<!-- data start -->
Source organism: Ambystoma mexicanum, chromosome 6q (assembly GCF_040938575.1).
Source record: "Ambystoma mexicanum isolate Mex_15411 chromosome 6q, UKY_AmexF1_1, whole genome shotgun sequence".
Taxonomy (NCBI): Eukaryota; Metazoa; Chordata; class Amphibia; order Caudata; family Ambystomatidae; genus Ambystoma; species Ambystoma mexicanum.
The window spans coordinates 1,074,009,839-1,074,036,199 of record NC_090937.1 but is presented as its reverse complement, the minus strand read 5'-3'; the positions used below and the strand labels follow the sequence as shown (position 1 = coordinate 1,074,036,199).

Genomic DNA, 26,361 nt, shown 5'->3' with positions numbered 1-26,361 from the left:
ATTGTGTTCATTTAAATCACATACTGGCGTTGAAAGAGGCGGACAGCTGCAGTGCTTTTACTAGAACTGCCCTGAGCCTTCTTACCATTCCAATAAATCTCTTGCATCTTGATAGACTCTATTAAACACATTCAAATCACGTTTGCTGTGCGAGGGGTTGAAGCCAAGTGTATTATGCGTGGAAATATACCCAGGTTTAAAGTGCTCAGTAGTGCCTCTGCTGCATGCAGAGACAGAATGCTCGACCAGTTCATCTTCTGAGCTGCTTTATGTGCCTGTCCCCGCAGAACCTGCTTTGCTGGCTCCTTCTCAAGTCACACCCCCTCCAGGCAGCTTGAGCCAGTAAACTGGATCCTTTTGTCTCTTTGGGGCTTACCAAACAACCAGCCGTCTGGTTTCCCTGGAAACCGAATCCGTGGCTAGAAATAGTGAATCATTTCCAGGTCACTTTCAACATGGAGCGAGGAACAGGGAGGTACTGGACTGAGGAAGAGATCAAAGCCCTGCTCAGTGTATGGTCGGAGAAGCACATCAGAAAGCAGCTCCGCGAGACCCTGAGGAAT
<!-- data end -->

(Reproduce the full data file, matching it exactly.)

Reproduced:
Source organism: Ambystoma mexicanum, chromosome 6q (assembly GCF_040938575.1).
Source record: "Ambystoma mexicanum isolate Mex_15411 chromosome 6q, UKY_AmexF1_1, whole genome shotgun sequence".
Taxonomy (NCBI): Eukaryota; Metazoa; Chordata; class Amphibia; order Caudata; family Ambystomatidae; genus Ambystoma; species Ambystoma mexicanum.
The window spans coordinates 1,074,009,839-1,074,036,199 of record NC_090937.1 but is presented as its reverse complement, the minus strand read 5'-3'; the positions used below and the strand labels follow the sequence as shown (position 1 = coordinate 1,074,036,199).

Genomic DNA, 26,361 nt, shown 5'->3' with positions numbered 1-26,361 from the left:
ATTGTGTTCATTTAAATCACATACTGGCGTTGAAAGAGGCGGACAGCTGCAGTGCTTTTACTAGAACTGCCCTGAGCCTTCTTACCATTCCAATAAATCTCTTGCATCTTGATAGACTCTATTAAACACATTCAAATCACGTTTGCTGTGCGAGGGGTTGAAGCCAAGTGTATTATGCGTGGAAATATACCCAGGTTTAAAGTGCTCAGTAGTGCCTCTGCTGCATGCAGAGACAGAATGCTCGACCAGTTCATCTTCTGAGCTGCTTTATGTGCCTGTCCCCGCAGAACCTGCTTTGCTGGCTCCTTCTCAAGTCACACCCCCTCCAGGCAGCTTGAGCCAGTAAACTGGATCCTTTTGTCTCTTTGGGGCTTACCAAACAACCAGCCGTCTGGTTTCCCTGGAAACCGAATCCGTGGCTAGAAATAGTGAATCATTTCCAGGTCACTTTCAACATGGAGCGAGGAACAGGGAGGTACTGGACTGAGGAAGAGATCAAAGCCCTGCTCAGTGTATGGTCGGAGAAGCACATCAGAAAGCAGCTCCGCGAGACCCTGAGGAAT